Stress First Aid for firefighters
New training aims to quickly identify and treat distress to avert serious illness.
Henry Costo was only 20 when he was sent to his first fatal fire.
He raced up to a third-floor apartment on Girard Avenue, where a teenage girl was reportedly trapped. He grabbed her feet, pulled her dead body closer, and realized something was wrong.
There were too many limbs.
Costo turned to his partner to share what he had found: two girls, hugging each other, realizing they would die.
But driving back home, Costo didn't feel a thing.
"I remember thinking, 'There must be something wrong with me. Am I that hardened?' "
Costo, now 58 and executive chief of health and safety at the Philadelphia Fire Department, spent years thinking about the unmet emotional needs of firefighters. On June 6, coincidentally the day after a four-story building collapsed on Market Street, Costo was among the first to implement a training program that teaches first responders how to identify and react to stress in their colleagues. The program, Stress First Aid, aims to prevent disorders like post-traumatic stress disorder, depression, and suicide.
The need for Stress First Aid is real. PTSD may affect up to 37 percent of U.S. firefighters, studies show. In Philadelphia, the last 14 months have brought three suicides and three line-of-duty deaths among 2,200 firefighters.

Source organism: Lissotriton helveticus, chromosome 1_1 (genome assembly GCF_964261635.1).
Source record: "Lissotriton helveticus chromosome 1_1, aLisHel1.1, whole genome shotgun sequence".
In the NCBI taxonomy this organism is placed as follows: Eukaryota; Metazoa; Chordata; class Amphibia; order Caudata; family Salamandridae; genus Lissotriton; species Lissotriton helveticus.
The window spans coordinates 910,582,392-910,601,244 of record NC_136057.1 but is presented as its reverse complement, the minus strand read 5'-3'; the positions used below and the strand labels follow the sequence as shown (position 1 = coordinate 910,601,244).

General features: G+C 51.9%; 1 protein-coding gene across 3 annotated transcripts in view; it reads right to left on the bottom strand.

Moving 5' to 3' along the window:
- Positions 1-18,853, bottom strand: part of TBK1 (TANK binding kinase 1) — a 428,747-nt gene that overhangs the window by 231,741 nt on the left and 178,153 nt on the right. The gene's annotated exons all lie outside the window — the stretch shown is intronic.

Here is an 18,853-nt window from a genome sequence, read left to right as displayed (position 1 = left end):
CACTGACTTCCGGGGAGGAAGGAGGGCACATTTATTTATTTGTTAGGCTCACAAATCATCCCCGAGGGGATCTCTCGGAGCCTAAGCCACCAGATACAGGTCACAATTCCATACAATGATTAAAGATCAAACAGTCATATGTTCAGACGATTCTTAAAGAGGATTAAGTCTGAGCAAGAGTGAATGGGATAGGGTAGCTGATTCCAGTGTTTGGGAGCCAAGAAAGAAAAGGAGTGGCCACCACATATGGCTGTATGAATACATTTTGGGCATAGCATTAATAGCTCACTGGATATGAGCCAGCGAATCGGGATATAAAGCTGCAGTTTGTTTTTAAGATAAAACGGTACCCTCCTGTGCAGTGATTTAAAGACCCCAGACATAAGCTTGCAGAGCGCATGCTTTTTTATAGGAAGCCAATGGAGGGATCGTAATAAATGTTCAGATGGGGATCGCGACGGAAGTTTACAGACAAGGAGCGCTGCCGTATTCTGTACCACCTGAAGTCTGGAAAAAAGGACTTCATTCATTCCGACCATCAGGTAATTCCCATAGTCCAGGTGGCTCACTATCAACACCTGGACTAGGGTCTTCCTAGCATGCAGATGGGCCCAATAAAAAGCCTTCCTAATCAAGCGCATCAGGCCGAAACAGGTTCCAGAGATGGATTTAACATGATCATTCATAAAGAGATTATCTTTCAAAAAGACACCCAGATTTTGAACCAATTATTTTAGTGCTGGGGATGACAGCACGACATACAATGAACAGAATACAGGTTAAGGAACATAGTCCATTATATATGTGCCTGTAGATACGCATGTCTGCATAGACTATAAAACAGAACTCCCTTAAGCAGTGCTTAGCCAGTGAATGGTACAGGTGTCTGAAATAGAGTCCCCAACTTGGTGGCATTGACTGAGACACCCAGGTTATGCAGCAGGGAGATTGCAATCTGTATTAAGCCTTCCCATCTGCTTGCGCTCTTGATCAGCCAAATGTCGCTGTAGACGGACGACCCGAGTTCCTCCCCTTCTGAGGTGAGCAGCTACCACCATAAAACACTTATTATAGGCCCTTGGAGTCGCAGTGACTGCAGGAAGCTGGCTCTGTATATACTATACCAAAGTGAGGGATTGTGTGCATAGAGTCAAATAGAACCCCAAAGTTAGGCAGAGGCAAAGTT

For chiefs like Costo, those are six deaths too many. "It's a cliche almost, that sense of family and brotherhood. But it's a real phenomenon, a real sense of loss and feeling."
Jennifer Taylor, a public health professor at Drexel University, attended the training and said nonfatal injuries were more common and costlier than line-of-duty deaths.
Most treatments for PTSD involve reliving emotional events. But firefighters often extinguish their own emotions with the same surety as they extinguish fires.
Ken Pagurek, a firefighter who responded to the Market Street collapse, focuses on his positive experiences. "But we all have to lay down and go to sleep at some point," he said. "And when you're by yourself, things can enter your mind."
Stress First Aid seeks to change that culture among first responders. The city Fire Department paid $7,000 for the session, which is inspired by a model used in the military.
The eight-hour session comprised interactive modules. Those invited learned about the "7 Cs" to identify colleagues who need help. For example, they should "Check" for signs of distress because depressed firefighters are twice as likely to be sleep-deprived and thrice as likely to drink hazardously.
Attendees included firefighters, clergymen, police, and members of the Fire Academy's human resource department - all people who could help first responders.
Charles Figley, a psychologist at Tulane University, cautions about the "continuity of care gap." Programs like Stress First Aid rely so heavily on peers they may neglect to have a backup plan.
Meanwhile, Costo eagerly awaits funding before he plans the next session.
"When I train, I learn," said the chief, less hardened today than when he was first on the job.